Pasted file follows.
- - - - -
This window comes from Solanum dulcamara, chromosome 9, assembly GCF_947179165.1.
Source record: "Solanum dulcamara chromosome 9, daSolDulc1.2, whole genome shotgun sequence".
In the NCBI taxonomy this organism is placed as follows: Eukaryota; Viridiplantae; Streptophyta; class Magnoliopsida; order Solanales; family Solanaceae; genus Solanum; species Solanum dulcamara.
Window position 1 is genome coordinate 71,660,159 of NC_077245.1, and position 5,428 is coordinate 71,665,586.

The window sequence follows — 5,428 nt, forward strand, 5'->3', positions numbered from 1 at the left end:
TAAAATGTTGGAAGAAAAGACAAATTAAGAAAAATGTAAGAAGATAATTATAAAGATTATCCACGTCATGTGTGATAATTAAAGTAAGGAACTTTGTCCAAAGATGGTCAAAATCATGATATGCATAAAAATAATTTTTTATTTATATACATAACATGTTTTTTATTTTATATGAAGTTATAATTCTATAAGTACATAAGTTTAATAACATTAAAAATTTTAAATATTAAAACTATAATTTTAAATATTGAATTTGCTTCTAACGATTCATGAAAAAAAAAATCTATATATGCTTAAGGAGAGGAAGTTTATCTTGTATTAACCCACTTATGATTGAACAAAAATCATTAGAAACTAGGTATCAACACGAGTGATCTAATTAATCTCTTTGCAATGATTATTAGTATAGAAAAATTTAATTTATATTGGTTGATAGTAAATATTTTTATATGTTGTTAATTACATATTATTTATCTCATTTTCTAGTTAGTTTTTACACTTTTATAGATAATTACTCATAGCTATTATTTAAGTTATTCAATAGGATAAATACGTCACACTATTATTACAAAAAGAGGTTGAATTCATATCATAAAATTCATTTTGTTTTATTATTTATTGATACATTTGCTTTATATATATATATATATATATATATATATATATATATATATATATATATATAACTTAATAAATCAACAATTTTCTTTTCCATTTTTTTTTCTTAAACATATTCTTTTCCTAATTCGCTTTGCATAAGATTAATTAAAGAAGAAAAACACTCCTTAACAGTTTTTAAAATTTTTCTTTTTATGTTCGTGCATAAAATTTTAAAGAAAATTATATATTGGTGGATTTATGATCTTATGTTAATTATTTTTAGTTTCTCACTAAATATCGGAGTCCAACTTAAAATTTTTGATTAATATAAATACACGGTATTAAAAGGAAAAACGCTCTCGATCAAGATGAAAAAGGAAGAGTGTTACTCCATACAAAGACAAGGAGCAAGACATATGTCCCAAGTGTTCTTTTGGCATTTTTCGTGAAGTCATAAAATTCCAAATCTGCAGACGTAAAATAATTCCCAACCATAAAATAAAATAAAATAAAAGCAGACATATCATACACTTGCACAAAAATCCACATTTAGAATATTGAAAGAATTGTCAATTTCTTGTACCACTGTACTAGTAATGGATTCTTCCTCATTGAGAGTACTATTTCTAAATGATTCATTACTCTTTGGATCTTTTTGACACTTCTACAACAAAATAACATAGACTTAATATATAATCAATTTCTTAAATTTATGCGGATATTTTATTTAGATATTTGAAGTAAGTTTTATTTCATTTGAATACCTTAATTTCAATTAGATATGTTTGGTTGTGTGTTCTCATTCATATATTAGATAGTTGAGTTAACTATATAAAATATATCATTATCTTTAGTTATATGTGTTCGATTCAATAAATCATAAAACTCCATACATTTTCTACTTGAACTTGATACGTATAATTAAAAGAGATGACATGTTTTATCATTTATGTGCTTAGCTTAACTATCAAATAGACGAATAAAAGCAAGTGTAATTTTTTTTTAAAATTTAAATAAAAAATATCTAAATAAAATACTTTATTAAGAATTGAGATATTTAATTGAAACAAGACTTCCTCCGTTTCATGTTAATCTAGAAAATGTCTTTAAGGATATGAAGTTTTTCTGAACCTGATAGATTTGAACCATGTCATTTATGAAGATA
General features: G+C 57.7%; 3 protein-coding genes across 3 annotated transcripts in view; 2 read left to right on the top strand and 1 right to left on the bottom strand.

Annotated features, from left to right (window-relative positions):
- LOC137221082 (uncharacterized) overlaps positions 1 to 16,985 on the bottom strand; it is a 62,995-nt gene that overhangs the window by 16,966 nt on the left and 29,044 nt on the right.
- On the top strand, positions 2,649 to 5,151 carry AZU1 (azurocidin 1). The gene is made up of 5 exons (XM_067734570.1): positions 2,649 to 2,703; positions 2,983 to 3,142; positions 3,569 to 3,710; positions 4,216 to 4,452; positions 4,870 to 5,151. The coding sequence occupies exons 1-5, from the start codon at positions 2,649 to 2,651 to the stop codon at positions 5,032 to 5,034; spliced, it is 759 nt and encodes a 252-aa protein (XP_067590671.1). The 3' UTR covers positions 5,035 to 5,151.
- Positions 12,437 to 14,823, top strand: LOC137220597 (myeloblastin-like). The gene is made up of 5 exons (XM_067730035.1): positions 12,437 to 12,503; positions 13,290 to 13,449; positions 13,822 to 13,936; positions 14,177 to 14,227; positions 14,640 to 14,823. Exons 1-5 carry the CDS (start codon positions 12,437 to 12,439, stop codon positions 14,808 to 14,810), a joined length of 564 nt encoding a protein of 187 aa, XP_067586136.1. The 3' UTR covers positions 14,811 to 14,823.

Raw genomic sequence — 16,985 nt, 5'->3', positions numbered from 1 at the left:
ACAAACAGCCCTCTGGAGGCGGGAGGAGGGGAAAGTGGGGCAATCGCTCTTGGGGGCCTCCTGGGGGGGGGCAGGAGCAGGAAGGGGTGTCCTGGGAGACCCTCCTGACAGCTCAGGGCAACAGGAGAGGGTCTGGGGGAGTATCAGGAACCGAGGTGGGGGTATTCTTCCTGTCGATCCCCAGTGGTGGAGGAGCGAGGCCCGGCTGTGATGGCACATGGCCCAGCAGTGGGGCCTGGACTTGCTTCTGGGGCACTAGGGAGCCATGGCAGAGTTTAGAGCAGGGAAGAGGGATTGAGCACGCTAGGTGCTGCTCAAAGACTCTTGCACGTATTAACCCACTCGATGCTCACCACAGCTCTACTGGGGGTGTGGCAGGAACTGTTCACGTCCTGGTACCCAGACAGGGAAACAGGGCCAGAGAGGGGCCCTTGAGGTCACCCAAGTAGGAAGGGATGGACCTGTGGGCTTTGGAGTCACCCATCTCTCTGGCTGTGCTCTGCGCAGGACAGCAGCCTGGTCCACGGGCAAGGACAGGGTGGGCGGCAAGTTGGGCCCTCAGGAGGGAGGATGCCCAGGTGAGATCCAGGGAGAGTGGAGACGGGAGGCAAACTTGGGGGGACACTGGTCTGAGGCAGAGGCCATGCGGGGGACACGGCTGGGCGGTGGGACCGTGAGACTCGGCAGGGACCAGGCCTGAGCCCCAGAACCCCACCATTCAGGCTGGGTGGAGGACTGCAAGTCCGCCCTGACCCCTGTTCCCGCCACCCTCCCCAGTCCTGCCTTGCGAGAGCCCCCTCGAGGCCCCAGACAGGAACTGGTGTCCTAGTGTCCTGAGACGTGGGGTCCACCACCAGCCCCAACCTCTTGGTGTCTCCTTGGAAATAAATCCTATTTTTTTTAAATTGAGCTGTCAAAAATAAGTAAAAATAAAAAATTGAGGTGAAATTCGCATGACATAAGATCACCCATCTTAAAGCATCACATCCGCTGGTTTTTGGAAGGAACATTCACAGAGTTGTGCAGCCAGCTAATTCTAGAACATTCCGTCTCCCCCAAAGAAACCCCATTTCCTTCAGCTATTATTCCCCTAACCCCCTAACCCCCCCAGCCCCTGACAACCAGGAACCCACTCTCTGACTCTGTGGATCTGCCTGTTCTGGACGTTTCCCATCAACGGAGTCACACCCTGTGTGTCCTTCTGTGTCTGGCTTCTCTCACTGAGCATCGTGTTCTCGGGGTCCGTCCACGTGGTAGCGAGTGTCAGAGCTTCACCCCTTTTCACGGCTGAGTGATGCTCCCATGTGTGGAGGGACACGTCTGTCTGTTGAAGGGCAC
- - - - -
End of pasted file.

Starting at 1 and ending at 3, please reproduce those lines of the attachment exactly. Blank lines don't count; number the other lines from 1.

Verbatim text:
This window comes from Solanum dulcamara, chromosome 9, assembly GCF_947179165.1.
Source record: "Solanum dulcamara chromosome 9, daSolDulc1.2, whole genome shotgun sequence".
In the NCBI taxonomy this organism is placed as follows: Eukaryota; Viridiplantae; Streptophyta; class Magnoliopsida; order Solanales; family Solanaceae; genus Solanum; species Solanum dulcamara.